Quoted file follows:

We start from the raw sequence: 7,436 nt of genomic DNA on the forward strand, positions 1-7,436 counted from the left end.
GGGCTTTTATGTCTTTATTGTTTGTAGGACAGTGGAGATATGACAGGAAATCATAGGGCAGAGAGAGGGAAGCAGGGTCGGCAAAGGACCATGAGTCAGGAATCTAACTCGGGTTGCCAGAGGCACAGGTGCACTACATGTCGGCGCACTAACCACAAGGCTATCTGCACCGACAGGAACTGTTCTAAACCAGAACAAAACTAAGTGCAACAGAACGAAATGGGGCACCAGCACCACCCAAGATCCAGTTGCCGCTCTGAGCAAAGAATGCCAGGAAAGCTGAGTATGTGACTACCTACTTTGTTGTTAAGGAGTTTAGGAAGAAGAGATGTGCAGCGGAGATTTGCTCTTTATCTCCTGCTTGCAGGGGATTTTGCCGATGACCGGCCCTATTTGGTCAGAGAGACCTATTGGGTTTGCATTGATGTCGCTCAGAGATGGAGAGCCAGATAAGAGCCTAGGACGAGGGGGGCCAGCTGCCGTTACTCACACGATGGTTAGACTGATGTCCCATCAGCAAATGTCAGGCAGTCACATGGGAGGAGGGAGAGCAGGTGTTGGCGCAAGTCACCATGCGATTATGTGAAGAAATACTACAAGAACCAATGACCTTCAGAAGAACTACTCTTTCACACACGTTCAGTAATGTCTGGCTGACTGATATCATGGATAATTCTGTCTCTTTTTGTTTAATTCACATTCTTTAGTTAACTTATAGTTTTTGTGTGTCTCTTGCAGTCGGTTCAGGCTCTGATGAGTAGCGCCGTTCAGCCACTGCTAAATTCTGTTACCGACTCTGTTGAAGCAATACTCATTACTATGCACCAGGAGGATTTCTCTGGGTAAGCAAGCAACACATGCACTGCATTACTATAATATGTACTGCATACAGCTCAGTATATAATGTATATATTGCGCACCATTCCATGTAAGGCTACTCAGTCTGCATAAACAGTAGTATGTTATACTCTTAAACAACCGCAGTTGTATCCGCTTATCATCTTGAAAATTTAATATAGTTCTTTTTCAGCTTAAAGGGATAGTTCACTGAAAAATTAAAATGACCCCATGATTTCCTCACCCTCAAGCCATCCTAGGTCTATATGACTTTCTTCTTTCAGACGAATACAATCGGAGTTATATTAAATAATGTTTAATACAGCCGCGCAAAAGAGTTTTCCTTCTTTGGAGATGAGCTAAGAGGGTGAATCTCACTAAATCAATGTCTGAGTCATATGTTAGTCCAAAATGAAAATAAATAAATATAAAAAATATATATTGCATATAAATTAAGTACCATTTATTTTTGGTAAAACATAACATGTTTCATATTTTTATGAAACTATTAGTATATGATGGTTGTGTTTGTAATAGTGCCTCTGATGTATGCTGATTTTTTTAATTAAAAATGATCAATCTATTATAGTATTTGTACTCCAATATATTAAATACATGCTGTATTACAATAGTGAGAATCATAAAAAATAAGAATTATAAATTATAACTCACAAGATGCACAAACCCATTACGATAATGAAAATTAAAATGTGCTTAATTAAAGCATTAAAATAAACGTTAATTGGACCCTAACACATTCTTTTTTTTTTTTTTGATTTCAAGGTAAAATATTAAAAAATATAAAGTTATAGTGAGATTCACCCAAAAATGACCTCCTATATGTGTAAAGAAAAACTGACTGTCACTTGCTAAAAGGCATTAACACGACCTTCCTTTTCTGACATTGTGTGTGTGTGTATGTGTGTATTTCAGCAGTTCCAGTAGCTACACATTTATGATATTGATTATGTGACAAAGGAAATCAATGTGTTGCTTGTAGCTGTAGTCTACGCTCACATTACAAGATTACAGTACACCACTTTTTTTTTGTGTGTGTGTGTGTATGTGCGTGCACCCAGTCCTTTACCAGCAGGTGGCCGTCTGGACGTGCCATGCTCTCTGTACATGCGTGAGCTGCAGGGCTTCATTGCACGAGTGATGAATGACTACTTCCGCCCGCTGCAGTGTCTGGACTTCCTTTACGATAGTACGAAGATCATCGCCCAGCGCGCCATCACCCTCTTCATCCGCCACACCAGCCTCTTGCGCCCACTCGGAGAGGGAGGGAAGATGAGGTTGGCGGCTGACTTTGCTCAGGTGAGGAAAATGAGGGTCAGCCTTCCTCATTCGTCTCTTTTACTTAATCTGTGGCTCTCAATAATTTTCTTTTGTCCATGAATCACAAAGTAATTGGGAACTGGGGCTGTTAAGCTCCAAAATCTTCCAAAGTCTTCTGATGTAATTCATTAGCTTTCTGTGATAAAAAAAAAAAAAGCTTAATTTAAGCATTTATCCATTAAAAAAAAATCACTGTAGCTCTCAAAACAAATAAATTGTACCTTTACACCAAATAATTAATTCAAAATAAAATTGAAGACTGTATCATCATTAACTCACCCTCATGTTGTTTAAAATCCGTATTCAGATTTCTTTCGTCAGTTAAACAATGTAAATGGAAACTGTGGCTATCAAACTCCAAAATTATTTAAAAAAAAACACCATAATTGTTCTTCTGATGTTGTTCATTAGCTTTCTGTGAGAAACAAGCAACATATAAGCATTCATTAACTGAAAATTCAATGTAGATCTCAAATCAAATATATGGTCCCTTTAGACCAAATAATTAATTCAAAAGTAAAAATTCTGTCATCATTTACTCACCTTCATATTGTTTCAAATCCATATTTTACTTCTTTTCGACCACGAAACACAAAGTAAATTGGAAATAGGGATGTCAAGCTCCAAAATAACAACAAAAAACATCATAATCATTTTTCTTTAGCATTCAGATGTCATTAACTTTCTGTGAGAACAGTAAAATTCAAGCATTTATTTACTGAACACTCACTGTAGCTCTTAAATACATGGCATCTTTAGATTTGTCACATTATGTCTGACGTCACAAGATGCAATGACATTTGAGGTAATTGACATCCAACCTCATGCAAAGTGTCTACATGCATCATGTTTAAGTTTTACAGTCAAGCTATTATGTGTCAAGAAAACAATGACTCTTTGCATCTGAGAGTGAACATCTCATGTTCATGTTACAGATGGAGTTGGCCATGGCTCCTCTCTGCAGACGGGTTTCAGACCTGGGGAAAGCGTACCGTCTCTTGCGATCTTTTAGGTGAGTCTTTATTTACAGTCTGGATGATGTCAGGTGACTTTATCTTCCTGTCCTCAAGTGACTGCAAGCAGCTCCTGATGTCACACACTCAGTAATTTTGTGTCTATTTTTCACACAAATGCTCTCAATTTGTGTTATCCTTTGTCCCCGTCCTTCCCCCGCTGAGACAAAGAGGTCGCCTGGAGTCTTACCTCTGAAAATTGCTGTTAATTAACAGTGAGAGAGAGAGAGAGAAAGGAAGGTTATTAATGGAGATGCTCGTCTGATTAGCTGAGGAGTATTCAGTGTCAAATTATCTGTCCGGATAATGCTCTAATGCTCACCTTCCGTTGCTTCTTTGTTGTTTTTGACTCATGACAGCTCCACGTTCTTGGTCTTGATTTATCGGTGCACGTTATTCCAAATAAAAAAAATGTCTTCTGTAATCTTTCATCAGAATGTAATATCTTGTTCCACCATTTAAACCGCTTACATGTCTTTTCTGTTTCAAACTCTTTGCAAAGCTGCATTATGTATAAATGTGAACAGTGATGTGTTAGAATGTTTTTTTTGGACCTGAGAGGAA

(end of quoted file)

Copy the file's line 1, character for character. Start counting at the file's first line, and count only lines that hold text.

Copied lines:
We start from the raw sequence: 7,436 nt of genomic DNA on the forward strand, positions 1-7,436 counted from the left end.